I began this journey 5 years ago this past October.  even went through Thanksgiving and Christmas and lost weight that year.  Now, I could wait until January to start,but my body says "NO."  My psoriasis has gotten so much worse in just the last couple of weeks.  So, I have decided to get back on track today. I will eat only the foods that feed my body the way it should be fed.   My goal is to lose the other 20 pounds I still need to lose.  But, what is most important to me is to see this psoriasis clear up again.  I am publicly announcing again that I am back 100%on the Nutritarian diet.  If you don’t see me provide an update on how I am doing, please ask.  It really does help to have people hold you accountable..  If I am quiet, it means I am not doing well.

Merry Christmas and wishing you a healthy New Year!

Food for Thought:

Drugs that are given to treat psoriasis, I will eat my way to health, thank you!

  • Retinoids. Related to vitamin A, this group of drugs may reduce the production of skin cells if you have severe psoriasis that doesn't respond to other therapies. Signs and symptoms usually return once therapy is discontinued, however. Side effects may include lip inflammation and hair loss. And because retinoids such as acitretin (Soriatane) can cause severe birth defects, women must avoid pregnancy for at least three years after taking the medication.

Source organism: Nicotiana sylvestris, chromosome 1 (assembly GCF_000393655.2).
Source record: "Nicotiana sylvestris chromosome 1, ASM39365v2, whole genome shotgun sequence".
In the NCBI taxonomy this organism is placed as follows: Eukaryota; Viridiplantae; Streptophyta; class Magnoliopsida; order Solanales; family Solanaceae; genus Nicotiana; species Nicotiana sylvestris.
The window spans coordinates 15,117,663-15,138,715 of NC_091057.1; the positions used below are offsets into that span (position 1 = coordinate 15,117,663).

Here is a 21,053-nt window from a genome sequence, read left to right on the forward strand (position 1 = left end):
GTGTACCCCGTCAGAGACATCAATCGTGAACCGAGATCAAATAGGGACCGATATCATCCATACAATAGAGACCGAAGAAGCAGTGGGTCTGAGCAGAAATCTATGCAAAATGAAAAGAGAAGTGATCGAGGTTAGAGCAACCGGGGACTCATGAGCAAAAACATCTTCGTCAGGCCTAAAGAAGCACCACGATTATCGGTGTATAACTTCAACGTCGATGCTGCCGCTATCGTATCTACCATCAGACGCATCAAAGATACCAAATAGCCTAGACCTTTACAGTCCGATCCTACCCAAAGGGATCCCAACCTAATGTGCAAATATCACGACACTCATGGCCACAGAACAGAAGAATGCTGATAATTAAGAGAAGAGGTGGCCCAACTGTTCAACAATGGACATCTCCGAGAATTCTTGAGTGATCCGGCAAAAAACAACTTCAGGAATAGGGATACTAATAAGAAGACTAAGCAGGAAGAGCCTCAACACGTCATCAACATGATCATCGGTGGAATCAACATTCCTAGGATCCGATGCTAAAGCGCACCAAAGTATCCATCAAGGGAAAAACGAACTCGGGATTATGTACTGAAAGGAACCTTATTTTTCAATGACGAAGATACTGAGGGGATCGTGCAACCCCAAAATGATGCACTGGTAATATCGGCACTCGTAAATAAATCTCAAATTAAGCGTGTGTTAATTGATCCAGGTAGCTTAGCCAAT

• Methotrexate. Taken orally, methotrexate helps psoriasis by decreasing the production of skin cells and suppressing inflammation. It may also slow the progression of psoriatic arthritis in some people. Methotrexate is generally well-tolerated in low doses but may cause upset stomach, loss of appetite and fatigue. When used for long periods, it can cause a number of serious side effects, including severe liver damage and decreased production of red and white blood cells and platelets.